This blog series will introduce you to the different tools of environmental due diligence and will show you the ways in which you can wield those tools to your best advantage. Our focus, for ease of explanation, will be on how a prospective purchaser of a contaminated property can utilize the environmental due diligence tools. However, these tools can, and in some instances must, be used by sellers and operators of contaminated properties to protect their own interests as well.
But why do you need an environmental attorney?
Often buyers or sellers of property will ask whether their interests are protected with having a good environmental consultant working with a good real estate attorney, and whether an environmental lawyer actually needs to be retained. For the most part, the answer is yes; an environmental lawyer is crucial to this process for several reasons.
First off, environmental consultants are not lawyers and cannot – and should not – determine possible claims by or against their clients, and how to develop the scope of a Phase I Environmental Site Assessment or other property investigation to protect a client against any possible claims. They also cannot make legal judgments regarding government reporting issues. Furthermore, consultants have a vested interest in doing the most work they can persuade clients to engage them for, not so much to generate larger fees for themselves so much as to protect themselves against later claims that they failed to uncover a contamination condition. An environmental attorney can not only give you legal advice and protect your interests, but he can also act as a liaison between the environmental consultants and the clients. An environmental attorney can also act as a liaison between you and the governmental agency overseeing or requiring the cleanup, thereby ensuring that the property is remediated in a proper, yet cost-effective, manner.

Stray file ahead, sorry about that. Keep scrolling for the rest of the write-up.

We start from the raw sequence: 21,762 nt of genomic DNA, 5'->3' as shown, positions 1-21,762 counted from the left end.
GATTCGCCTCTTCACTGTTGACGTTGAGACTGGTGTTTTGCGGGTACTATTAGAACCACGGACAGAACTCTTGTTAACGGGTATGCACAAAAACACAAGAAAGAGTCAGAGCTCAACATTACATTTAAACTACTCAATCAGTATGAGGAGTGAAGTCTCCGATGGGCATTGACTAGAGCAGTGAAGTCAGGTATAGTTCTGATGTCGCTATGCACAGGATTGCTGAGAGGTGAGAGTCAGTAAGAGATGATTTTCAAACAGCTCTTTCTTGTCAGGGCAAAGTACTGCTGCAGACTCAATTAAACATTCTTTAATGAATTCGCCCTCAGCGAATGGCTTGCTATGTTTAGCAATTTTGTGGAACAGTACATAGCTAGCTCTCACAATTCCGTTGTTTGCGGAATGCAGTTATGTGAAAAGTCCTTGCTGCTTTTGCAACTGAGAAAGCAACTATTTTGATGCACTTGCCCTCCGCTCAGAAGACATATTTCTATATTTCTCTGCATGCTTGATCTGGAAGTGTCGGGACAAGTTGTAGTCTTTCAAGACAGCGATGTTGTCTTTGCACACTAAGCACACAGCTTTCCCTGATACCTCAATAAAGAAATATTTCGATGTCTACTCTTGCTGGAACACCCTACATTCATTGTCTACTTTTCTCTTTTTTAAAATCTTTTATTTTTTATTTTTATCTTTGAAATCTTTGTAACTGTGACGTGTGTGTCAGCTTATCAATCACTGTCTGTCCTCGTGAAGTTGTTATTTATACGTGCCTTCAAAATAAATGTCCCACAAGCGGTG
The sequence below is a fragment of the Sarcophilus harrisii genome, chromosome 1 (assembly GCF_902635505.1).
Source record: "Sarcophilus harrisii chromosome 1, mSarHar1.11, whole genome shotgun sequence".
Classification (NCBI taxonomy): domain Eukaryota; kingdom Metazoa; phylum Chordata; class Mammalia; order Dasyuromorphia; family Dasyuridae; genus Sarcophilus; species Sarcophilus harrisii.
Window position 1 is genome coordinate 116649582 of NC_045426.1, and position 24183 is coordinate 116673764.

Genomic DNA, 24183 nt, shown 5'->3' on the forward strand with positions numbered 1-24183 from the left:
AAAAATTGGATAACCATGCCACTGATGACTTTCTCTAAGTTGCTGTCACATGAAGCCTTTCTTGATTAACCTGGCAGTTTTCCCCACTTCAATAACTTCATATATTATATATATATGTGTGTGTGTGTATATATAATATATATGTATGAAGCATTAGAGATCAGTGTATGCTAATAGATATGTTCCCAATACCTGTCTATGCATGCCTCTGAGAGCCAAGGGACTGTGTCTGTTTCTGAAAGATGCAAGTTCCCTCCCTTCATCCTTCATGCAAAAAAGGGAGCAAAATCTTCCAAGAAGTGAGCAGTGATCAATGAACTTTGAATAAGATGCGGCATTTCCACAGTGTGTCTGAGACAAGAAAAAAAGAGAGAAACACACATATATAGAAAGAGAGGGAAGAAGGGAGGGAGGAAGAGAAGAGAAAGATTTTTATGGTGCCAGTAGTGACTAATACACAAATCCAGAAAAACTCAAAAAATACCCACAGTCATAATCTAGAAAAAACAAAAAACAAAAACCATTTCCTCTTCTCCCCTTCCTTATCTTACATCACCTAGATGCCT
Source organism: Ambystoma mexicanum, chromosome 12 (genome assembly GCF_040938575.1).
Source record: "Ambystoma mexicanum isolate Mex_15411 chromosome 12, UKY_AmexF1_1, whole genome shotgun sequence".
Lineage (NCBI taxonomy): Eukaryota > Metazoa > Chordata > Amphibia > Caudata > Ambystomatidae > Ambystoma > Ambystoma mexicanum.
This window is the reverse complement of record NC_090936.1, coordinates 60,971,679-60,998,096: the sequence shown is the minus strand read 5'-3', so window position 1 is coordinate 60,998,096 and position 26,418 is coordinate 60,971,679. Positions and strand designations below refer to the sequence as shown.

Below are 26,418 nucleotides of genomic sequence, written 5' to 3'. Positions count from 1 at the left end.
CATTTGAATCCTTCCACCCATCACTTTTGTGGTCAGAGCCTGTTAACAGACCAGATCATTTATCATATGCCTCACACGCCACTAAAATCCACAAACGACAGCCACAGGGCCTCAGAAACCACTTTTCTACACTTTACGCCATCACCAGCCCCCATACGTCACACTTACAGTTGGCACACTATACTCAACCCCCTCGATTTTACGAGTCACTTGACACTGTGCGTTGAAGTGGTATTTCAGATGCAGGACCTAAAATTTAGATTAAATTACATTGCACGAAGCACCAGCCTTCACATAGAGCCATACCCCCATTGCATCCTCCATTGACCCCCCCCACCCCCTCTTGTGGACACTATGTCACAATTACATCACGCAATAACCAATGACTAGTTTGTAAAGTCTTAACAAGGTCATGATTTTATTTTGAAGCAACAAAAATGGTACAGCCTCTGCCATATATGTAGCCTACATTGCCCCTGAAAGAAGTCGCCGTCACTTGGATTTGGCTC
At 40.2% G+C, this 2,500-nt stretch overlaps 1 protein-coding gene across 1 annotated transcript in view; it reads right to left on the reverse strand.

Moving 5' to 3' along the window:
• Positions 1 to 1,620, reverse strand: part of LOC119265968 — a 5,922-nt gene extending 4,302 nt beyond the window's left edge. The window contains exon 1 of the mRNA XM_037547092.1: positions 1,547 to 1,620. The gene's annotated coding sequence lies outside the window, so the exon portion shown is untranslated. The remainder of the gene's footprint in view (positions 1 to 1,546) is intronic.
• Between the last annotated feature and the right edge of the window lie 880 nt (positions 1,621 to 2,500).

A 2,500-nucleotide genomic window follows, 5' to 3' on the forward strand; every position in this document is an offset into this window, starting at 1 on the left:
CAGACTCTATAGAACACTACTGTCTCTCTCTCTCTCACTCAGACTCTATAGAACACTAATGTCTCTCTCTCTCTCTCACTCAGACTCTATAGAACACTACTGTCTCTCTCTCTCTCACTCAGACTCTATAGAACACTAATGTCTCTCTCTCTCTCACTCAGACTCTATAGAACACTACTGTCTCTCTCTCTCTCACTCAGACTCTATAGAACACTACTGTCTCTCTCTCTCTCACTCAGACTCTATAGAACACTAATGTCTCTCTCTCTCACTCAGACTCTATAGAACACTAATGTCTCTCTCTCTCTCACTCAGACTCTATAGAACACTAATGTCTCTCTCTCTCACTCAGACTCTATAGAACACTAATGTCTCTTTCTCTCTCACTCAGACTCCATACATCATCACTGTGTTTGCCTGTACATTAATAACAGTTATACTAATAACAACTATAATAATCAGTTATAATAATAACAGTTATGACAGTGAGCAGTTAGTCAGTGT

Secondly, even the best real estate lawyers can not fully understand environmental law issues any more than environmental attorneys can the standard non-environmental real estate issues in your contract. In our experience, real estate lawyers working without environmental counsel often defer far too much to the expertise of the environmental consultant (which, as we mentioned above, could lead to some serious legal problems) or sometimes even the governmental agency (whose goals are not always in line with the client’s best interests). They do not always admit that they lack more than a casual appreciation of what the results of analytical tests actually mean in practice (e.g., believing that soil or groundwater sample results showing contamination mean that remediation or even reporting to the government is necessary; it’s not always). Therefore, just as you wouldn’t hire a trust and estates attorney to review your purchase contract in a real estate deal, you shouldn’t have your real estate attorney review the environmental provisions in the purchase contract.
Please contact us if you have any questions about environmental due diligence in real estate transactions, or if we can help walk you through the environmental aspects of your own real estate transaction.